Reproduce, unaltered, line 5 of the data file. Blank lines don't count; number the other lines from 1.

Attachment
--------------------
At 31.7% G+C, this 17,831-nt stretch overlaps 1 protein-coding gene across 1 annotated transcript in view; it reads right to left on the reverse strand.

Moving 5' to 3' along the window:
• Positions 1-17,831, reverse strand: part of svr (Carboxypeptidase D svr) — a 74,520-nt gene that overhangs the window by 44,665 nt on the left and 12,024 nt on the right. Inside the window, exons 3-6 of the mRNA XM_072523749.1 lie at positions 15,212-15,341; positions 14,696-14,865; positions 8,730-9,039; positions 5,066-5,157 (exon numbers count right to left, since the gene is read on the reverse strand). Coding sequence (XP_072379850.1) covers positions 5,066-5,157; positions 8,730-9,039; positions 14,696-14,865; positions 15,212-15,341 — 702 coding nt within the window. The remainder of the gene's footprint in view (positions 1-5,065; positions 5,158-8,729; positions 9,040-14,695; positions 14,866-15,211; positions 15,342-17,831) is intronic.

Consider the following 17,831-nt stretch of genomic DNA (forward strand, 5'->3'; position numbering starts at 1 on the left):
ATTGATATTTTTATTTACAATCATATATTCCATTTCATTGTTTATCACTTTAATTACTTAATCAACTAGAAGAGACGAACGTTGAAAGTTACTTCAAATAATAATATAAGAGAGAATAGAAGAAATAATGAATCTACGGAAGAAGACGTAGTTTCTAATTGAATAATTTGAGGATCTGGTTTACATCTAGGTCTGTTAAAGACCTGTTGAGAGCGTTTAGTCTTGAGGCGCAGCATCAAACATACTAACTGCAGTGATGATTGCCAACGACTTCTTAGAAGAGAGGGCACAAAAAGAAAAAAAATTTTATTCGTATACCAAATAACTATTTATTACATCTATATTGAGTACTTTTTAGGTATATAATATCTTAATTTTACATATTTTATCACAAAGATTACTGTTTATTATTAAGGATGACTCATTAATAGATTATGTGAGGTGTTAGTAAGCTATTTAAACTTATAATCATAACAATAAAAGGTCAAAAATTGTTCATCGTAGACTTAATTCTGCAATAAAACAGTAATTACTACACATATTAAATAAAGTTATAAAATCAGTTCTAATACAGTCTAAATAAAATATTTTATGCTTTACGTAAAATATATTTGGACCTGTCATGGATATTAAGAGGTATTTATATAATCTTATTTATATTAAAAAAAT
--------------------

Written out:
ATTGATATTTTTATTTACAATCATATATTCCATTTCATTGTTTATCACTTTAATTACTTAATCAACTAGAAGAGACGAACGTTGAAAGTTACTTCAAATAATAATATAAGAGAGAATAGAAGAAATAATGAATCTACGGAAGAAGACGTAGTTTCTAATTGAATAATTTGAGGATCTGGTTTACATCTAGGTCTGTTAAAGACCTGTTGAGAGCGTTTAGTCTTGAGGCGCAGCATCAAACATACTAACTGCAGTGATGATTGCCAACGACTTCTTAGAAGAGAGGGCACAAAAAGAAAAAAAATTTTATTCGTATACCAAATAACTATTTATTACATCTATATTGAGTACTTTTTAGGTATATAATATCTTAATTTTACATATTTTATCACAAAGATTACTGTTTATTATTAAGGATGACTCATTAATAGATTATGTGAGGTGTTAGTAAGCTATTTAAACTTATAATCATAACAATAAAAGGTCAAAAATTGTTCATCGTAGACTTAATTCTGCAATAAAACAGTAATTACTACACATATTAAATAAAGTTATAAAATCAGTTCTAATACAGTCTAAATAAAATATTTTATGCTTTACGTAAAATATATTTGGACCTGTCATGGATATTAAGAGGTATTTATATAATCTTATTTATATTAAAAAAAT